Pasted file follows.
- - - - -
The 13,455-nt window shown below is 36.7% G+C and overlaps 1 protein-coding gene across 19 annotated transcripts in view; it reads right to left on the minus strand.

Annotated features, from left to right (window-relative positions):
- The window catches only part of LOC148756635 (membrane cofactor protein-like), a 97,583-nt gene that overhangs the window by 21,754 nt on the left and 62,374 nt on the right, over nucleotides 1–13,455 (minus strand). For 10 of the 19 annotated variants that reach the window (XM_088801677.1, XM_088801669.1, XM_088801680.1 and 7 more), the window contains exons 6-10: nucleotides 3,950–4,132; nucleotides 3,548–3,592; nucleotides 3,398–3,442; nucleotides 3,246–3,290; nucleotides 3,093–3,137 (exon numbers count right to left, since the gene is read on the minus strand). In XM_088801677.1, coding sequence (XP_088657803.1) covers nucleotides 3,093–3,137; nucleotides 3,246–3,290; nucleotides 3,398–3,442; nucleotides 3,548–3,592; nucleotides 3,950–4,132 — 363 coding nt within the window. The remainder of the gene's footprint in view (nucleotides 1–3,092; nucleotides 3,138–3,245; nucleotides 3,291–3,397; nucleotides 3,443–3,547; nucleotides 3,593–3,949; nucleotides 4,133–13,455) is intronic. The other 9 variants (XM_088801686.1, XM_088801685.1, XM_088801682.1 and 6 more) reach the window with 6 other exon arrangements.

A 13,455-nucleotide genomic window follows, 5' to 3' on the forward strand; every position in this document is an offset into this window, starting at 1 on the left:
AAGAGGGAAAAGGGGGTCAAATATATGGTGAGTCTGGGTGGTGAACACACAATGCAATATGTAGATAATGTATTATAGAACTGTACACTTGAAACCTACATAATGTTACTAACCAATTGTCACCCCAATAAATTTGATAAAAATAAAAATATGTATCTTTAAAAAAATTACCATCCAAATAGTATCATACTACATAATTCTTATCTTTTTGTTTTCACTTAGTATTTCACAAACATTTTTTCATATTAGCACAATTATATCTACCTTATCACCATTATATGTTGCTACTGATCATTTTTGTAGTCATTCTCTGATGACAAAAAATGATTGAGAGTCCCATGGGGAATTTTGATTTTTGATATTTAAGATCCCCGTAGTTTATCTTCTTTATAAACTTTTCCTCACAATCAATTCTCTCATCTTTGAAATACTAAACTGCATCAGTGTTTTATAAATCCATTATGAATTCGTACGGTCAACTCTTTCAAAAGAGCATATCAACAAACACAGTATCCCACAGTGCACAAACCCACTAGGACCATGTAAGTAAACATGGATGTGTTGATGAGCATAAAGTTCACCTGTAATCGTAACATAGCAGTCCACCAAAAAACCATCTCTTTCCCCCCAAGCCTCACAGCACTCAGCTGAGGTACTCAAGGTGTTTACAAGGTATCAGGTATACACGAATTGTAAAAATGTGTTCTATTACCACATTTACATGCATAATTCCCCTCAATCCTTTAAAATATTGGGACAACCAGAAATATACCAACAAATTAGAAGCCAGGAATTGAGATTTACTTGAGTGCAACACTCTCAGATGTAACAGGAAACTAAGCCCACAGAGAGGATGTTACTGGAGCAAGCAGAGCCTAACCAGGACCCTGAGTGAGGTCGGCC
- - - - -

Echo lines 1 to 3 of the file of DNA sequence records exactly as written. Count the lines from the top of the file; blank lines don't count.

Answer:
The 13,455-nt window shown below is 36.7% G+C and overlaps 1 protein-coding gene across 19 annotated transcripts in view; it reads right to left on the minus strand.

Annotated features, from left to right (window-relative positions):
- The window catches only part of LOC148756635 (membrane cofactor protein-like), a 97,583-nt gene that overhangs the window by 21,754 nt on the left and 62,374 nt on the right, over nucleotides 1–13,455 (minus strand). For 10 of the 19 annotated variants that reach the window (XM_088801677.1, XM_088801669.1, XM_088801680.1 and 7 more), the window contains exons 6-10: nucleotides 3,950–4,132; nucleotides 3,548–3,592; nucleotides 3,398–3,442; nucleotides 3,246–3,290; nucleotides 3,093–3,137 (exon numbers count right to left, since the gene is read on the minus strand). In XM_088801677.1, coding sequence (XP_088657803.1) covers nucleotides 3,093–3,137; nucleotides 3,246–3,290; nucleotides 3,398–3,442; nucleotides 3,548–3,592; nucleotides 3,950–4,132 — 363 coding nt within the window. The remainder of the gene's footprint in view (nucleotides 1–3,092; nucleotides 3,138–3,245; nucleotides 3,291–3,397; nucleotides 3,443–3,547; nucleotides 3,593–3,949; nucleotides 4,133–13,455) is intronic. The other 9 variants (XM_088801686.1, XM_088801685.1, XM_088801682.1 and 6 more) reach the window with 6 other exon arrangements.